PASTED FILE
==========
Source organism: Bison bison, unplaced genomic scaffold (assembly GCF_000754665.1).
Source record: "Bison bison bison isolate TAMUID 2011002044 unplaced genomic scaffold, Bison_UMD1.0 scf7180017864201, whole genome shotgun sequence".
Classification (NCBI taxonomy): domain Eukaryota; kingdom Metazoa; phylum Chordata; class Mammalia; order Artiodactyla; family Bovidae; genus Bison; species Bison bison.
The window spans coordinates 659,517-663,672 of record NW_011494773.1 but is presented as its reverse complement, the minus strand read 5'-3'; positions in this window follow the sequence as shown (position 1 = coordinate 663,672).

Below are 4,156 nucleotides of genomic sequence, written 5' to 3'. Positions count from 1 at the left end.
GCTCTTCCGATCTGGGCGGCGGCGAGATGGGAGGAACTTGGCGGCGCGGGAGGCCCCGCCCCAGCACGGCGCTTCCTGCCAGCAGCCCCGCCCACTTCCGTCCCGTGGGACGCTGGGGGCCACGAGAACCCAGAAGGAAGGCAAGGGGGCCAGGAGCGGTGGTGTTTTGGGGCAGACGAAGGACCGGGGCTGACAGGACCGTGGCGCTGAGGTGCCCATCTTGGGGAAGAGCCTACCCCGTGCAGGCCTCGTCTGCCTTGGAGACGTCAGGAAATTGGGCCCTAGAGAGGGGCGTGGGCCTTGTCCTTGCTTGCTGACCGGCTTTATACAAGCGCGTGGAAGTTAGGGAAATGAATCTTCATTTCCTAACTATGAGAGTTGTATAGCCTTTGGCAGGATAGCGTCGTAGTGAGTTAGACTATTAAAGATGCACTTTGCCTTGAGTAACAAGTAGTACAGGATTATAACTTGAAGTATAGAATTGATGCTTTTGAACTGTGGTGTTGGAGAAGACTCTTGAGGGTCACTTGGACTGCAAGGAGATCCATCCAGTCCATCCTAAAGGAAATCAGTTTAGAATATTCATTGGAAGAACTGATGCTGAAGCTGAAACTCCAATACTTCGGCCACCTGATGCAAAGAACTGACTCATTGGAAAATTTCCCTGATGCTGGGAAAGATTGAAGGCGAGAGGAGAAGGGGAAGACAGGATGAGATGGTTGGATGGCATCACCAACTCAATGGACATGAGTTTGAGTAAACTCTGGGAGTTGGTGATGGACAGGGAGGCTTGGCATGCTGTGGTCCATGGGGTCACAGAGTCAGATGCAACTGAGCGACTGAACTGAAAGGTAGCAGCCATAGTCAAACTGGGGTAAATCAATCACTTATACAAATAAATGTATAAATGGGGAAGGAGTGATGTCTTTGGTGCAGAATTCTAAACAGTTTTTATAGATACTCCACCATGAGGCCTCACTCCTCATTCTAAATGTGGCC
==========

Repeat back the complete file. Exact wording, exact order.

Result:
Source organism: Bison bison, unplaced genomic scaffold (assembly GCF_000754665.1).
Source record: "Bison bison bison isolate TAMUID 2011002044 unplaced genomic scaffold, Bison_UMD1.0 scf7180017864201, whole genome shotgun sequence".
Classification (NCBI taxonomy): domain Eukaryota; kingdom Metazoa; phylum Chordata; class Mammalia; order Artiodactyla; family Bovidae; genus Bison; species Bison bison.
The window spans coordinates 659,517-663,672 of record NW_011494773.1 but is presented as its reverse complement, the minus strand read 5'-3'; positions in this window follow the sequence as shown (position 1 = coordinate 663,672).

Below are 4,156 nucleotides of genomic sequence, written 5' to 3'. Positions count from 1 at the left end.
GCTCTTCCGATCTGGGCGGCGGCGAGATGGGAGGAACTTGGCGGCGCGGGAGGCCCCGCCCCAGCACGGCGCTTCCTGCCAGCAGCCCCGCCCACTTCCGTCCCGTGGGACGCTGGGGGCCACGAGAACCCAGAAGGAAGGCAAGGGGGCCAGGAGCGGTGGTGTTTTGGGGCAGACGAAGGACCGGGGCTGACAGGACCGTGGCGCTGAGGTGCCCATCTTGGGGAAGAGCCTACCCCGTGCAGGCCTCGTCTGCCTTGGAGACGTCAGGAAATTGGGCCCTAGAGAGGGGCGTGGGCCTTGTCCTTGCTTGCTGACCGGCTTTATACAAGCGCGTGGAAGTTAGGGAAATGAATCTTCATTTCCTAACTATGAGAGTTGTATAGCCTTTGGCAGGATAGCGTCGTAGTGAGTTAGACTATTAAAGATGCACTTTGCCTTGAGTAACAAGTAGTACAGGATTATAACTTGAAGTATAGAATTGATGCTTTTGAACTGTGGTGTTGGAGAAGACTCTTGAGGGTCACTTGGACTGCAAGGAGATCCATCCAGTCCATCCTAAAGGAAATCAGTTTAGAATATTCATTGGAAGAACTGATGCTGAAGCTGAAACTCCAATACTTCGGCCACCTGATGCAAAGAACTGACTCATTGGAAAATTTCCCTGATGCTGGGAAAGATTGAAGGCGAGAGGAGAAGGGGAAGACAGGATGAGATGGTTGGATGGCATCACCAACTCAATGGACATGAGTTTGAGTAAACTCTGGGAGTTGGTGATGGACAGGGAGGCTTGGCATGCTGTGGTCCATGGGGTCACAGAGTCAGATGCAACTGAGCGACTGAACTGAAAGGTAGCAGCCATAGTCAAACTGGGGTAAATCAATCACTTATACAAATAAATGTATAAATGGGGAAGGAGTGATGTCTTTGGTGCAGAATTCTAAACAGTTTTTATAGATACTCCACCATGAGGCCTCACTCCTCATTCTAAATGTGGCC